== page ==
Comic-Con International: San Diego ran July 17–21 at the San Diego Convention Center, with its usual extravagant combination of artists
presentations, mass fandom, and promotional events. This year’s event was the 50th San Diego Comic-Con, and there was also a string of new programming to mark the occasion, which served as a reminder of how much comics and popular culture have changed since the first show in 1970.
The 1970 SDCC attracted about 300 fans; the 50th iteration welcomed more than 130,000. The show, and the industry itself, has evolved from being dominated by the superhero genre and a male fan base to a global showcase for pop culture. The North American comics industry must now respond to a market that includes women, people of color, and the LGBTQ community—a demographic mix only beginning to assert itself at the convention. The biggest changes in comics storytelling are being led by these marginalized fans, and the next 50 years will be driven by the stories that they care about.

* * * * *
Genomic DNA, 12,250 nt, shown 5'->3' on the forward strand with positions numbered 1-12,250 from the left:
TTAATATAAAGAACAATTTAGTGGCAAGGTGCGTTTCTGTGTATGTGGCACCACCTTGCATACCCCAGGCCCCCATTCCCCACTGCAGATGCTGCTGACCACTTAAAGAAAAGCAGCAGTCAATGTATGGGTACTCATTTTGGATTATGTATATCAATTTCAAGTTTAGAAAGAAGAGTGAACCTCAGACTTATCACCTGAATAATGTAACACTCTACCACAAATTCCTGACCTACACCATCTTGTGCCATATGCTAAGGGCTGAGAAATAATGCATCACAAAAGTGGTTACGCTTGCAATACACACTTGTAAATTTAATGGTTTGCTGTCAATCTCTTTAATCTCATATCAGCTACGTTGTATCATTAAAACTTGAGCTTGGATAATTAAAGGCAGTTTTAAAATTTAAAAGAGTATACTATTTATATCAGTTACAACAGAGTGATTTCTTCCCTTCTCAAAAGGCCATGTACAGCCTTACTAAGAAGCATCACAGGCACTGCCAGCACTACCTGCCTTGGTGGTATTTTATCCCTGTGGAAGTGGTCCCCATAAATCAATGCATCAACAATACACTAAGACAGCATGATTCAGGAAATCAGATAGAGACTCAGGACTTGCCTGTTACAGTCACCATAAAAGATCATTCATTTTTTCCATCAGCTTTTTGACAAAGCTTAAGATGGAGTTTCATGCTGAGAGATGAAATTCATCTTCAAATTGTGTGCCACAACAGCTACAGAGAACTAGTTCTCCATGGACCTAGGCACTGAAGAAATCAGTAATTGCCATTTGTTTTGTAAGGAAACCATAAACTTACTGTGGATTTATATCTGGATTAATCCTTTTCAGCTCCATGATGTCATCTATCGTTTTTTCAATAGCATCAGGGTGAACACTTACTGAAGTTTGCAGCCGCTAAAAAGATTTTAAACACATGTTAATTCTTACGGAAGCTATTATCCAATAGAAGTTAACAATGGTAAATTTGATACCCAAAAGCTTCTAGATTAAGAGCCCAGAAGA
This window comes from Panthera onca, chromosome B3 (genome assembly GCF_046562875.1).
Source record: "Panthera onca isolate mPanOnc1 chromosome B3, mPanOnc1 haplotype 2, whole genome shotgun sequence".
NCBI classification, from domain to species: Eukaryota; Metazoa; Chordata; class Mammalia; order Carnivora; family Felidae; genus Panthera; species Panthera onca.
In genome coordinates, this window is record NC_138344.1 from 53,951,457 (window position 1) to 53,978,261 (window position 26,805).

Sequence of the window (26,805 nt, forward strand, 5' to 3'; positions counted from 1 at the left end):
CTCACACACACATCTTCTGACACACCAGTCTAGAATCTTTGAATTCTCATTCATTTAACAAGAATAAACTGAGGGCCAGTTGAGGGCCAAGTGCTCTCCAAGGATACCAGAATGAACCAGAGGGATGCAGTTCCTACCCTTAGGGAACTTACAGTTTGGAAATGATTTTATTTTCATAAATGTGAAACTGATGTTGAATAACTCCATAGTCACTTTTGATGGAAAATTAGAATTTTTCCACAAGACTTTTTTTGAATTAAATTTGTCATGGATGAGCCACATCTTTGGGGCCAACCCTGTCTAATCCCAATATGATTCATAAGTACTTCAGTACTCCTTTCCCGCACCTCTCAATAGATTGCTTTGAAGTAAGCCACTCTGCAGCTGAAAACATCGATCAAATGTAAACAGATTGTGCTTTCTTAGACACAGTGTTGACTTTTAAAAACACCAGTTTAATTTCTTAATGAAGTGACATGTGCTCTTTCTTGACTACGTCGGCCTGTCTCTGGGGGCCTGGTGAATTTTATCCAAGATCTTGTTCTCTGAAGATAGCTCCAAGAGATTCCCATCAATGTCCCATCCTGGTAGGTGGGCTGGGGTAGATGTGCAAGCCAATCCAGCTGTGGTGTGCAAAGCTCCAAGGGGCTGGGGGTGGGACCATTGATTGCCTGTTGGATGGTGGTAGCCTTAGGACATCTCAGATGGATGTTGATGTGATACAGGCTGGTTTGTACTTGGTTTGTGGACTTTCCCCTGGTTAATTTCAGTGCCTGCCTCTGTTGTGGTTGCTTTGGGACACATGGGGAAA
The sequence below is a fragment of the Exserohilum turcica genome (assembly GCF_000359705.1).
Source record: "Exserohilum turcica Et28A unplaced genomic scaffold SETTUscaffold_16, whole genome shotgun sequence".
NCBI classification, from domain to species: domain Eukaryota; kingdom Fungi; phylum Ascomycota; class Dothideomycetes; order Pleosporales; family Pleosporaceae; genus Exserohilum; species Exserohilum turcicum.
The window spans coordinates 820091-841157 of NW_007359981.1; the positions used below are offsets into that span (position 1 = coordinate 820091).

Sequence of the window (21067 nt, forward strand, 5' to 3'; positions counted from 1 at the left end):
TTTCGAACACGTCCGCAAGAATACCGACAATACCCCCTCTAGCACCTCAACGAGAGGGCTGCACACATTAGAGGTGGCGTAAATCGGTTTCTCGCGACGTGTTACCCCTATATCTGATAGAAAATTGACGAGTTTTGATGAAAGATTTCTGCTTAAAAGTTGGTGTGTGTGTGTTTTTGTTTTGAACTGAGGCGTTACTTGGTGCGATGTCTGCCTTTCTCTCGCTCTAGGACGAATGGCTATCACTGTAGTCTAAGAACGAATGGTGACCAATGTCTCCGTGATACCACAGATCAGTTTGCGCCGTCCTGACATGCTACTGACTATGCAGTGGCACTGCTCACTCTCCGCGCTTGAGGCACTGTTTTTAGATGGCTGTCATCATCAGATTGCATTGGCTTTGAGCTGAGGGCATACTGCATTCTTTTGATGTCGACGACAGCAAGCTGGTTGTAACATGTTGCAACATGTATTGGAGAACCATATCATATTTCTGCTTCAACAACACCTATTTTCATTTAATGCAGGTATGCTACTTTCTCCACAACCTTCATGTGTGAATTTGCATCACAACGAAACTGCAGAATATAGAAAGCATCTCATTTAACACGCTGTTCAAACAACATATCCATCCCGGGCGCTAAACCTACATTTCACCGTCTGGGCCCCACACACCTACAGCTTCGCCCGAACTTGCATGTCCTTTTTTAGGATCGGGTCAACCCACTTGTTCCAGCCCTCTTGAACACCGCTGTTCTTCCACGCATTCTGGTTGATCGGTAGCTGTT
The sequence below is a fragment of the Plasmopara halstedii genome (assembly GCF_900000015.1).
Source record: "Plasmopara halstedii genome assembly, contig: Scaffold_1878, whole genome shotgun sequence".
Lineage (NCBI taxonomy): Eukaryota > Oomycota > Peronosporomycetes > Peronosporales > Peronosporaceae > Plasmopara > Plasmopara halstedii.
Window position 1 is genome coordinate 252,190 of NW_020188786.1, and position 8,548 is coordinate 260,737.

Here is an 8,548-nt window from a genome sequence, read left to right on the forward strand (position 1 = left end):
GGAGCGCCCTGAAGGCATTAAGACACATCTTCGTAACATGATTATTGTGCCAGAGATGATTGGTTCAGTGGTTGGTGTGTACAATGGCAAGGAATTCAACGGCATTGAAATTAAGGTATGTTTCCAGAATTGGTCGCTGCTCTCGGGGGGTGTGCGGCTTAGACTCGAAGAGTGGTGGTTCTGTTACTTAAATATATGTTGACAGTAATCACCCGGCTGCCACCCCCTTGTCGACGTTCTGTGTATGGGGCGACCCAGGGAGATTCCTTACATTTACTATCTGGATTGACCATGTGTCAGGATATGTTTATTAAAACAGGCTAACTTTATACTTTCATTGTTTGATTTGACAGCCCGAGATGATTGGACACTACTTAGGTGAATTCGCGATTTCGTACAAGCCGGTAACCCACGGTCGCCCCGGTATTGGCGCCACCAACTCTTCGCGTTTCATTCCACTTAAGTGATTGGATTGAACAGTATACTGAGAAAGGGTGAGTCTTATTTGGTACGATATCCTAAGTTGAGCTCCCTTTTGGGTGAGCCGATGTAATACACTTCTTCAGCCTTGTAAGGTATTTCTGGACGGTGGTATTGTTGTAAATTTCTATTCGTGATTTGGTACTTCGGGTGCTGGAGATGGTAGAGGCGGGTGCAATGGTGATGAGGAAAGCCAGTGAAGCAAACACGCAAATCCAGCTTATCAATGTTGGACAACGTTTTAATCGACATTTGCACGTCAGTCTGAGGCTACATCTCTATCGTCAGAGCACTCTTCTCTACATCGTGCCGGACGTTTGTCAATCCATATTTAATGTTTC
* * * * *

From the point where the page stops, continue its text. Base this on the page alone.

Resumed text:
One of the panels concerning social change in comics publishing was “Friends of Lulu: We Changed Comics,” a session marking the 25th anniversary of the now-defunct organization and celebrating the impact of its committed group of women founders, who fought ingrained misogyny and sexism in comics publishing and retail during the early 1990s. The panel showcased the “founding mommies” of FOL—including editor and writer Aninna Bennett; editor and Eisner Awards administrator Jackie Estrada; Heidi MacDonald, editor-in-chief of the comics news blog The Beat and a cohost of PW’s More to Come podcast; cartoonist Lee Marrs; cartoonist and comics historian Trina Robbins; and former FOL board member Liz Schiller—and revisited FOL’s beginnings.
After an initial meeting of about 30 women in 1993, FOL incorporated in 1994. The name is taken from the comics strip Little Lulu, created by Marjorie Henderson Buell in 1935, and is about the antics of its young heroine, who always outsmarted the boys.